For shelter, a tent with a waterproof fly is necessary. You’ll also need a synthetic-filled sleeping bag and a sleeping pad for proper insulation at night.

[Closeup of hiker stirring pot of oats over a camp stove]

For meals, pack foods that are high energy, lightweight, and quick cooking,

[Photo of dehydrated meal, dried fruit and almonds, energy bars, and bag of oatmeal, with animated labels]

like dehydrated meals you can add water to, energy bars, dried fruit and nuts, and oatmeal.

[Person adjusting temperature on camp stove and writing out meal plan on pad of paper]

Bring a lightweight stove and fuel and plan your meals before your trip to keep pack weight to a minimum.

[Hiker going through backpack and pulling out sealed bag of trail food]

It’s a good idea to have at least a day’s worth of emergency rations in case you end up on the trail longer than expected.

[Photo of rain gear, under layers, rain gear, socks, hat and gloves]

For clothing, bring a waterproof jacket and pants, quick-dry under-layers that will stay warm when wet, like wool, fleece and Polypropylene, as well as proper hiking socks, a warm hat, and gloves.

[Hikers walking through a downpour]

Avoid cotton and jean materials—again, hypothermia is a risk if you get wet, Even in summer, the coast is typically blanketed with fog, meaning cool, damp conditions.

so quick-dry clothing is essential.

[Animated icons of a watch, a bandaid, rope, a water droplet, walking sticks, a lighter, and an emergency signaling device]

Other important items to remember are a watch to use with tide tables, a first aid kit including prescription medication, 15 metres of rope to hang your food, a water container and purification system, collapsible hiking poles, a waterproof fire starter and, if possible, an emergency signaling device…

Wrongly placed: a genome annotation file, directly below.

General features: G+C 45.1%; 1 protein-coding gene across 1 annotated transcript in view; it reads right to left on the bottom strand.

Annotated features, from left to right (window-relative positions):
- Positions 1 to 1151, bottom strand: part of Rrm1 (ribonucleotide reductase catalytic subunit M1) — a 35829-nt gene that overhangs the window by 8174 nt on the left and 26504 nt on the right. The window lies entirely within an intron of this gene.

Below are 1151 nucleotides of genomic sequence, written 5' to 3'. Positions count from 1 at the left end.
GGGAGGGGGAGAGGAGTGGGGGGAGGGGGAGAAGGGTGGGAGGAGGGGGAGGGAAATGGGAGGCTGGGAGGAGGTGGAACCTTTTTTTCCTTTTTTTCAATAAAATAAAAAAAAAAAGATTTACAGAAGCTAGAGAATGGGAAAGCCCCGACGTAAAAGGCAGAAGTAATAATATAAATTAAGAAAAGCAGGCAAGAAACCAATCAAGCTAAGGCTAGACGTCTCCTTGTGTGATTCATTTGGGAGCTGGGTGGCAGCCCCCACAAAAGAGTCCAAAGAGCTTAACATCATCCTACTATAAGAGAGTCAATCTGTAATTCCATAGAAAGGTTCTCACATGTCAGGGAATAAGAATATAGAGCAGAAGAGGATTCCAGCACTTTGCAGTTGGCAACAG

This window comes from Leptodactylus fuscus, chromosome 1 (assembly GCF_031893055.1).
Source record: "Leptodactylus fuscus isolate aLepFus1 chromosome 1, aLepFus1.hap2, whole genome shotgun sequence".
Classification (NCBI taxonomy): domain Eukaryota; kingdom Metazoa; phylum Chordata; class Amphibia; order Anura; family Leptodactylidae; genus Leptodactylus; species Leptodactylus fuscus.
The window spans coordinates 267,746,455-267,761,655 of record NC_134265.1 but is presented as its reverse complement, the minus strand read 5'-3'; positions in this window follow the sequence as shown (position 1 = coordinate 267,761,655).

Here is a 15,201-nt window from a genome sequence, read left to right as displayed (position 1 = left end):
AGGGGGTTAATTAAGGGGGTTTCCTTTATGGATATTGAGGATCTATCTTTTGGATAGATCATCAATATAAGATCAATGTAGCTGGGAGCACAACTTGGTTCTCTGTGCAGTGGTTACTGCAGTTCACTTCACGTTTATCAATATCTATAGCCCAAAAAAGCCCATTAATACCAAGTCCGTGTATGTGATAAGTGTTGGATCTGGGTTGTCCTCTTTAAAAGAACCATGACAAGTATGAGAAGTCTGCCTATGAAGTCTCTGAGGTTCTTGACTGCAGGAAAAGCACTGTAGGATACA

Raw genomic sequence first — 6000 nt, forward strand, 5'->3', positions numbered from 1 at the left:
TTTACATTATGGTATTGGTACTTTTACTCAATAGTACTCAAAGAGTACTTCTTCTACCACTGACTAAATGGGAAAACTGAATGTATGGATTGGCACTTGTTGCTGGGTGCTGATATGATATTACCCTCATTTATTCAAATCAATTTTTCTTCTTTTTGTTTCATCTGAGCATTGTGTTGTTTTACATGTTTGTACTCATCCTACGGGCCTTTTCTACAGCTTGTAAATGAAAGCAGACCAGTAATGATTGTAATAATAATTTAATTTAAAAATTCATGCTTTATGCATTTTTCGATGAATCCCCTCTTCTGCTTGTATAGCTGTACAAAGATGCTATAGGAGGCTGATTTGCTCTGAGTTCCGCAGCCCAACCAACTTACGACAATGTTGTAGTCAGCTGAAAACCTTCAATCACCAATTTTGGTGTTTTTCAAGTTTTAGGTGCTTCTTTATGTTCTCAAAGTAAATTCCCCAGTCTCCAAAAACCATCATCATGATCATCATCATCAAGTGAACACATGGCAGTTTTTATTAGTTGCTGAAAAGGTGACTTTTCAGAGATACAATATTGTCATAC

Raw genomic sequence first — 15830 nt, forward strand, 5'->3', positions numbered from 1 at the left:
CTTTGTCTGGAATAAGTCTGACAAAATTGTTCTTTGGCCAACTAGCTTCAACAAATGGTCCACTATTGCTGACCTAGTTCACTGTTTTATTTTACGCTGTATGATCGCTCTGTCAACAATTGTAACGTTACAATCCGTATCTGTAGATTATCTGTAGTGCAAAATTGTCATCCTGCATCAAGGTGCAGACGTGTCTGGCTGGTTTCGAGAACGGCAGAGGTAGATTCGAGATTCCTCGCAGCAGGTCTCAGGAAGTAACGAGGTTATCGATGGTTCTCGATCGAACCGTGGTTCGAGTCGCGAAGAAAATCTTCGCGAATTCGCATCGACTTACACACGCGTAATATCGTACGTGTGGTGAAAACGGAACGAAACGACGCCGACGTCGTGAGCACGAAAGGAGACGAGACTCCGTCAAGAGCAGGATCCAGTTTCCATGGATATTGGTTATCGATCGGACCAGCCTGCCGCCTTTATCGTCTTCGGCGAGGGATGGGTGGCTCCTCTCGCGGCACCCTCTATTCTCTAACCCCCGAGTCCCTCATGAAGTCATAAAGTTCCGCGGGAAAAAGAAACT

[Hikers trying to find the right way to go]

Remember, your cellphone will be unreliable on the trail.

Animated text: parkscanada.ca/wct-brochures

There are a few other items to consider bringing. Download the West Coast Trail Hiker Preparation Guide from the Parks Canada website for the full list.

[Hikers taking ofdf backpacks and sitting down in red Parks Canada chairs to enjoy the view]

The West Coast Trail is an incredible bucket list experience —one you’ll remember forever. Now that you’re prepared, it’s time to get out there and start training. Happy trails!



[Parks Canada logo Like. Comment. Share. PC.GC.CA social media logos]


Are you prepared?

The West Coast Trail (WCT) is an iconic backcountry, multi-day backpacking trail that is a bucket list challenge for many hikers. It is an experience that can bring even the most experienced hikers to their knees. Those who are well prepared physically, mentally, and equipment-wise, come away with tales of grit.